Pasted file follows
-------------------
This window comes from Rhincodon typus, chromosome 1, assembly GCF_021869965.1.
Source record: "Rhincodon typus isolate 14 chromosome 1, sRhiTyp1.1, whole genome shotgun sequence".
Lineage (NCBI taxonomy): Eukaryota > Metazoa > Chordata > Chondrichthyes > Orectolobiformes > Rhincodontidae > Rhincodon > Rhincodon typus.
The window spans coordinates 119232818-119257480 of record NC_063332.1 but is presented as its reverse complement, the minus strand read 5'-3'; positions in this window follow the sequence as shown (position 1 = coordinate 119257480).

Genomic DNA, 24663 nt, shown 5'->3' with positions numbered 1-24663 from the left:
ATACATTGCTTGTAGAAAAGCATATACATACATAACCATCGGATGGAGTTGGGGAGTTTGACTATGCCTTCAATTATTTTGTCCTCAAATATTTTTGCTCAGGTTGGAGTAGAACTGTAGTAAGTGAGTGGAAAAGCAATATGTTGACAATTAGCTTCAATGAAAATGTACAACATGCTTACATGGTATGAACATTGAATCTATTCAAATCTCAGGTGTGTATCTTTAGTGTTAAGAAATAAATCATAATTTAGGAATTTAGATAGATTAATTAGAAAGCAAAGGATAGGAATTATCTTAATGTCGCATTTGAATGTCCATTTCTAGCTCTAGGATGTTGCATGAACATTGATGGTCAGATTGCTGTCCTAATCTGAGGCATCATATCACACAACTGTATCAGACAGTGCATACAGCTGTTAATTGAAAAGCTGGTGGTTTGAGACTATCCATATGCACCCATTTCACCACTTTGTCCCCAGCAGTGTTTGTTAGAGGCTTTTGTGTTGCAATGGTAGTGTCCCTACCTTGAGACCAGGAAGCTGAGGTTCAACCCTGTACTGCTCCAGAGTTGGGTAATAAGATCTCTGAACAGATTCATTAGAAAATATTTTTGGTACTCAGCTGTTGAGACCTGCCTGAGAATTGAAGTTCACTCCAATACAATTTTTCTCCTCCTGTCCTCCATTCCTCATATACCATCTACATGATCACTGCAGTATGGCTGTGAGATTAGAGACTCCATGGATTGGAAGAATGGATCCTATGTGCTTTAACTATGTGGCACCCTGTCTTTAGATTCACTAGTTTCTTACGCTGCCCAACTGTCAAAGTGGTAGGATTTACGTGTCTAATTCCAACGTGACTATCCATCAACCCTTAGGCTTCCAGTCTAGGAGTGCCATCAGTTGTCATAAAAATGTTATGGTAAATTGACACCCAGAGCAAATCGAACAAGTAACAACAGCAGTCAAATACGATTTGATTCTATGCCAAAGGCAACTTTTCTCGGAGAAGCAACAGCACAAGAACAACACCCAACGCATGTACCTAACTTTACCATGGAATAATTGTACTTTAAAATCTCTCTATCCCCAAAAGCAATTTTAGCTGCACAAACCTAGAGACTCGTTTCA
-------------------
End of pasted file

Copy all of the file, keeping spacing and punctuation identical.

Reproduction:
This window comes from Rhincodon typus, chromosome 1, assembly GCF_021869965.1.
Source record: "Rhincodon typus isolate 14 chromosome 1, sRhiTyp1.1, whole genome shotgun sequence".
Lineage (NCBI taxonomy): Eukaryota > Metazoa > Chordata > Chondrichthyes > Orectolobiformes > Rhincodontidae > Rhincodon > Rhincodon typus.
The window spans coordinates 119232818-119257480 of record NC_063332.1 but is presented as its reverse complement, the minus strand read 5'-3'; positions in this window follow the sequence as shown (position 1 = coordinate 119257480).

Genomic DNA, 24663 nt, shown 5'->3' with positions numbered 1-24663 from the left:
ATACATTGCTTGTAGAAAAGCATATACATACATAACCATCGGATGGAGTTGGGGAGTTTGACTATGCCTTCAATTATTTTGTCCTCAAATATTTTTGCTCAGGTTGGAGTAGAACTGTAGTAAGTGAGTGGAAAAGCAATATGTTGACAATTAGCTTCAATGAAAATGTACAACATGCTTACATGGTATGAACATTGAATCTATTCAAATCTCAGGTGTGTATCTTTAGTGTTAAGAAATAAATCATAATTTAGGAATTTAGATAGATTAATTAGAAAGCAAAGGATAGGAATTATCTTAATGTCGCATTTGAATGTCCATTTCTAGCTCTAGGATGTTGCATGAACATTGATGGTCAGATTGCTGTCCTAATCTGAGGCATCATATCACACAACTGTATCAGACAGTGCATACAGCTGTTAATTGAAAAGCTGGTGGTTTGAGACTATCCATATGCACCCATTTCACCACTTTGTCCCCAGCAGTGTTTGTTAGAGGCTTTTGTGTTGCAATGGTAGTGTCCCTACCTTGAGACCAGGAAGCTGAGGTTCAACCCTGTACTGCTCCAGAGTTGGGTAATAAGATCTCTGAACAGATTCATTAGAAAATATTTTTGGTACTCAGCTGTTGAGACCTGCCTGAGAATTGAAGTTCACTCCAATACAATTTTTCTCCTCCTGTCCTCCATTCCTCATATACCATCTACATGATCACTGCAGTATGGCTGTGAGATTAGAGACTCCATGGATTGGAAGAATGGATCCTATGTGCTTTAACTATGTGGCACCCTGTCTTTAGATTCACTAGTTTCTTACGCTGCCCAACTGTCAAAGTGGTAGGATTTACGTGTCTAATTCCAACGTGACTATCCATCAACCCTTAGGCTTCCAGTCTAGGAGTGCCATCAGTTGTCATAAAAATGTTATGGTAAATTGACACCCAGAGCAAATCGAACAAGTAACAACAGCAGTCAAATACGATTTGATTCTATGCCAAAGGCAACTTTTCTCGGAGAAGCAACAGCACAAGAACAACACCCAACGCATGTACCTAACTTTACCATGGAATAATTGTACTTTAAAATCTCTCTATCCCCAAAAGCAATTTTAGCTGCACAAACCTAGAGACTCGTTTCA